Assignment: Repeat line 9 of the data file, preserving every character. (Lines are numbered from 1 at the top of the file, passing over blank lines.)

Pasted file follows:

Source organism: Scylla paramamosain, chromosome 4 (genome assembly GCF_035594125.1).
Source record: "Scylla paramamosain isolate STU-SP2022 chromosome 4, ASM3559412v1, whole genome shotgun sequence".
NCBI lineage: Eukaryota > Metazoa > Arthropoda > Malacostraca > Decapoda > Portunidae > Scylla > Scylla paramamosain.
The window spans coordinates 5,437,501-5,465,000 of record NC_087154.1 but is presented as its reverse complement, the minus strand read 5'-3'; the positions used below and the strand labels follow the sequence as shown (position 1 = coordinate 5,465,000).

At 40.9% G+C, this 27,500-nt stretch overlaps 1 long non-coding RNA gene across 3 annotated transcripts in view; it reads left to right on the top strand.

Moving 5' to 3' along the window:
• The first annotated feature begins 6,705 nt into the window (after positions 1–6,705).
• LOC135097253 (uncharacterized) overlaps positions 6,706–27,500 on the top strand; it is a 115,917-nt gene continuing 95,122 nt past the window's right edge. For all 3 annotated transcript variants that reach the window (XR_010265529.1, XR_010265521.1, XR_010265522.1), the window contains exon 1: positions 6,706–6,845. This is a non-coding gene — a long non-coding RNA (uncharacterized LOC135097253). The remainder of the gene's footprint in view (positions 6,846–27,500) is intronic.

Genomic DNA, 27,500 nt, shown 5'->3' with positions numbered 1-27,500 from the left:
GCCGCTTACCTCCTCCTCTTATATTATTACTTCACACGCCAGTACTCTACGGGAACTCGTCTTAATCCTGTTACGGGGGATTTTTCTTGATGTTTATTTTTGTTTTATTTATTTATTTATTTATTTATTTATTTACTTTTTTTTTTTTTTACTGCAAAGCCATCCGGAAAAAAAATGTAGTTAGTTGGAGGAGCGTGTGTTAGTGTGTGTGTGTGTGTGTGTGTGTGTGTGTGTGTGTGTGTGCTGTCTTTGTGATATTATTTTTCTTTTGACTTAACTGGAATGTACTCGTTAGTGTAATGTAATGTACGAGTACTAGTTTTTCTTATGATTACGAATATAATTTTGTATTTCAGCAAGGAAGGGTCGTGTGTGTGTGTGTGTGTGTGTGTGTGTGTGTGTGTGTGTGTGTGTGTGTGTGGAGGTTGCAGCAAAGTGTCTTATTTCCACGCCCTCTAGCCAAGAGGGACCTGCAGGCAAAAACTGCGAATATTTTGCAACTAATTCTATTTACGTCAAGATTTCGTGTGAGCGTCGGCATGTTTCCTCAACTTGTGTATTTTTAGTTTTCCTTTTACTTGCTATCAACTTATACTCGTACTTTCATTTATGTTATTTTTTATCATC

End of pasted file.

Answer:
Genomic DNA, 27,500 nt, shown 5'->3' with positions numbered 1-27,500 from the left: